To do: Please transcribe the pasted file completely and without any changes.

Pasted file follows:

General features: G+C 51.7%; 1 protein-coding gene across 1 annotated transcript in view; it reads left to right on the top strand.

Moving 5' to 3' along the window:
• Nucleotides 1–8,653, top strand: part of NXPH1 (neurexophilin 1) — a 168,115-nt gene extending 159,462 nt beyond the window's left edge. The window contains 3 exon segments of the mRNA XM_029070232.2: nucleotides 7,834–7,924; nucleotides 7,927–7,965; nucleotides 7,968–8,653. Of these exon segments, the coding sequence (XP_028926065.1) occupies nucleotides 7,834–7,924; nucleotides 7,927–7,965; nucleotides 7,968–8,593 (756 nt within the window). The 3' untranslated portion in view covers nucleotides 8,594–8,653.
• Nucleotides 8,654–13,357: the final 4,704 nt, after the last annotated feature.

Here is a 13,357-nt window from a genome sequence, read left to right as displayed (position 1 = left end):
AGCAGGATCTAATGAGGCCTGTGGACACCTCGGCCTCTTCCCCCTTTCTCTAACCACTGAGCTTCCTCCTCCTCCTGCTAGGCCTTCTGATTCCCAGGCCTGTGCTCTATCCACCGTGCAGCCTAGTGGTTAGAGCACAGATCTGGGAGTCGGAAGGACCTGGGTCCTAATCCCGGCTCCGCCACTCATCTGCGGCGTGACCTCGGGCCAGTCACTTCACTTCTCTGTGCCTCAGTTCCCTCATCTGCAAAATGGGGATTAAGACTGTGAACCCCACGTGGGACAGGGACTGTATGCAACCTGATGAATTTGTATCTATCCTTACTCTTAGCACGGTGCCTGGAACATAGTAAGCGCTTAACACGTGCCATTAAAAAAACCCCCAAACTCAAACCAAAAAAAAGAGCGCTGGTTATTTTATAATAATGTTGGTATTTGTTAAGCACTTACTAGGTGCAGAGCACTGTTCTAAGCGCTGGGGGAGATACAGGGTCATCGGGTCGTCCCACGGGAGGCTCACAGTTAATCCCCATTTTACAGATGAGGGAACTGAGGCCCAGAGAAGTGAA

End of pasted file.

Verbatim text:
General features: G+C 51.7%; 1 protein-coding gene across 1 annotated transcript in view; it reads left to right on the top strand.

Moving 5' to 3' along the window:
• Nucleotides 1–8,653, top strand: part of NXPH1 (neurexophilin 1) — a 168,115-nt gene extending 159,462 nt beyond the window's left edge. The window contains 3 exon segments of the mRNA XM_029070232.2: nucleotides 7,834–7,924; nucleotides 7,927–7,965; nucleotides 7,968–8,653. Of these exon segments, the coding sequence (XP_028926065.1) occupies nucleotides 7,834–7,924; nucleotides 7,927–7,965; nucleotides 7,968–8,593 (756 nt within the window). The 3' untranslated portion in view covers nucleotides 8,594–8,653.
• Nucleotides 8,654–13,357: the final 4,704 nt, after the last annotated feature.

Here is a 13,357-nt window from a genome sequence, read left to right as displayed (position 1 = left end):
AGCAGGATCTAATGAGGCCTGTGGACACCTCGGCCTCTTCCCCCTTTCTCTAACCACTGAGCTTCCTCCTCCTCCTGCTAGGCCTTCTGATTCCCAGGCCTGTGCTCTATCCACCGTGCAGCCTAGTGGTTAGAGCACAGATCTGGGAGTCGGAAGGACCTGGGTCCTAATCCCGGCTCCGCCACTCATCTGCGGCGTGACCTCGGGCCAGTCACTTCACTTCTCTGTGCCTCAGTTCCCTCATCTGCAAAATGGGGATTAAGACTGTGAACCCCACGTGGGACAGGGACTGTATGCAACCTGATGAATTTGTATCTATCCTTACTCTTAGCACGGTGCCTGGAACATAGTAAGCGCTTAACACGTGCCATTAAAAAAACCCCCAAACTCAAACCAAAAAAAAGAGCGCTGGTTATTTTATAATAATGTTGGTATTTGTTAAGCACTTACTAGGTGCAGAGCACTGTTCTAAGCGCTGGGGGAGATACAGGGTCATCGGGTCGTCCCACGGGAGGCTCACAGTTAATCCCCATTTTACAGATGAGGGAACTGAGGCCCAGAGAAGTGAA